Varietals: The Spice of Life
Our quick breakdown of American Viticultural Areas makes wine labels a bit easier to decipher.
New World wines are generally identified by the primary grape (or varietal) that makes the wine. This approach, of course, is fundamentally different from many European traditions, where a bottle of wine tells you where not what. With French wine, for example, you drink Burgundy, not Pinot Noir. And Burgundy is a wine region, not a kind of grape. (If California followed the French tradition, we might say we're drinking "Napa," not Cabernet Sauvignon.)
Why do we go against the grain in the New World? The reason is fairly simple: there are numerous grape varietals grown in the same New World wine areas. In Napa Valley, you will find Cabernet Sauvignon, Merlot, Syrah, Pinot Noir and Zinfandel, to name just a few of the reds. By contrast, Pinot Noir is the red wine grape grown in the vineyards of Burgundy. The French wine drinker knows that if you drink a bottle of red wine from Burgundy, you're drinking Pinot Noir. The location tells all.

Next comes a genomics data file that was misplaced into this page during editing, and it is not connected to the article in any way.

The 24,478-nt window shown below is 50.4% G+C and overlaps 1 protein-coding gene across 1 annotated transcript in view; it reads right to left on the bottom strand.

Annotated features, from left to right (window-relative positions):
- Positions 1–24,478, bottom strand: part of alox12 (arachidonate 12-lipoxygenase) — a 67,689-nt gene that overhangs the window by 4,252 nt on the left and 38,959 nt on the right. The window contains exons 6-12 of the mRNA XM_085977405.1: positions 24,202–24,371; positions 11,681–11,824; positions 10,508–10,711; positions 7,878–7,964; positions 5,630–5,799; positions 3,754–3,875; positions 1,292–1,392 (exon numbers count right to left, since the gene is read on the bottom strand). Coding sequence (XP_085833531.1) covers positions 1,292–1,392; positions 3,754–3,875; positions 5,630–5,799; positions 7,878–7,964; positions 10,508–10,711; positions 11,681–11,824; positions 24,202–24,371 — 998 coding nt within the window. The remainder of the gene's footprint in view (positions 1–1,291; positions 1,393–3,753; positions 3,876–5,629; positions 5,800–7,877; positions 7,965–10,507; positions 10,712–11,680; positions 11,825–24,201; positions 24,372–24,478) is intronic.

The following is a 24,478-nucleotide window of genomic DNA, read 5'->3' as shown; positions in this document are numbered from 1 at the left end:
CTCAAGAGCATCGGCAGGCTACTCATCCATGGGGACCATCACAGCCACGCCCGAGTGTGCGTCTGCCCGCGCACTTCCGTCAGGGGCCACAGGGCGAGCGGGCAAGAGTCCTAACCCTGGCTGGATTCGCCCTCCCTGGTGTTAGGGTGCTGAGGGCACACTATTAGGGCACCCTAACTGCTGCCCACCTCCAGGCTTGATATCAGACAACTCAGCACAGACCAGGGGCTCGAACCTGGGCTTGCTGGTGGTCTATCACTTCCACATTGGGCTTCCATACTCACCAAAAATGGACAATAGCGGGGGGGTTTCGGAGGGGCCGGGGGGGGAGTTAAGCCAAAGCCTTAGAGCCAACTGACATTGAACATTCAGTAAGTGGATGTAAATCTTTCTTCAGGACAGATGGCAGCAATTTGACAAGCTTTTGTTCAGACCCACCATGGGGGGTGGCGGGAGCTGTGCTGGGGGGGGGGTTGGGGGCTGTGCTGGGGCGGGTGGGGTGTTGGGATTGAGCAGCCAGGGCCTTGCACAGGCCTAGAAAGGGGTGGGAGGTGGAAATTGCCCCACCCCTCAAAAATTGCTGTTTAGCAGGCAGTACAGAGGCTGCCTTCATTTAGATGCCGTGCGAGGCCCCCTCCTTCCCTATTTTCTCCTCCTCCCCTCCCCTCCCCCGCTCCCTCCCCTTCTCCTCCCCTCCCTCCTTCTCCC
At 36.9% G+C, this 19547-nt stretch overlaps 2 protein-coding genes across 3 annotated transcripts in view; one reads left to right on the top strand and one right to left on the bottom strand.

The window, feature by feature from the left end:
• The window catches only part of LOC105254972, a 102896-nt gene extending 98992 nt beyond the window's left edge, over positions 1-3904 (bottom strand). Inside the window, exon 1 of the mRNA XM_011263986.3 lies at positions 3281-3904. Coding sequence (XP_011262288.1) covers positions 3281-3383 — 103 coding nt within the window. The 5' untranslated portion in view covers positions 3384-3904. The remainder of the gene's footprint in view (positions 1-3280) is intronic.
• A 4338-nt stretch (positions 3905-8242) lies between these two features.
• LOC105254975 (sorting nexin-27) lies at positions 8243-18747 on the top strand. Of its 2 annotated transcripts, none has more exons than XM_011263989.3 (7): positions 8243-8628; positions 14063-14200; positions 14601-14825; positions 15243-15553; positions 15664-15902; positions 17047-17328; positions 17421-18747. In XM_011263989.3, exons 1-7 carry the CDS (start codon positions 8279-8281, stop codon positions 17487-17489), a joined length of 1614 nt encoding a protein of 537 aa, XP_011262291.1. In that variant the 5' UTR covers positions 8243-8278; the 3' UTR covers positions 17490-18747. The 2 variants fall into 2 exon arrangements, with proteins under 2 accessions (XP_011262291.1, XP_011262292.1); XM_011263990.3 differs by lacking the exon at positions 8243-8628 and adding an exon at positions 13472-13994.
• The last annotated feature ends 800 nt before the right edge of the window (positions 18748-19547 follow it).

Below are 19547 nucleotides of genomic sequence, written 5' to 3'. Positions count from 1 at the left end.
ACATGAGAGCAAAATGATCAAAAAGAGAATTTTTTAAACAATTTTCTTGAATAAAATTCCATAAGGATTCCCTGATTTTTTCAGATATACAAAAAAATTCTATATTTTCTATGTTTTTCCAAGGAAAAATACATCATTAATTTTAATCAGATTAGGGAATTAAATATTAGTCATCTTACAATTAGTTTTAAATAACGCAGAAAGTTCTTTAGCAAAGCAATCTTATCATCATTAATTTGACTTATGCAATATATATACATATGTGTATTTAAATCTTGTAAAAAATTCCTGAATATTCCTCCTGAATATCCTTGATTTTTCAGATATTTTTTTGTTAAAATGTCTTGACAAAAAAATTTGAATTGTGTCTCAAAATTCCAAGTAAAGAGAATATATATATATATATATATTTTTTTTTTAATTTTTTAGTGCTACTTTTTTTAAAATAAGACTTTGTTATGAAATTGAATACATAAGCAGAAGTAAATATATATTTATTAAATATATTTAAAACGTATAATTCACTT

To "drink the location" in the New World, where regions are not generally identified by a specific grape or two, would be to invite confusion. So to simplify things, New World wineries label their wines primarily by grape varietal.
Even so, the New World is tipping its hat to the Old, as the habit of planting anything anywhere gradually gives way to a more careful consideration of what grapes are best matched to the soil, climate and topography (the terroir, as it were) of a specific spot. In certain areas of the New World, appellations have indeed become widely associated with specific varietals--the Willamette Valley in Oregon with Pinot Noir, Marlborough in New Zealand with Sauvignon Blanc, and Stag's Leap with Cabernet Sauvignon, to name just a few.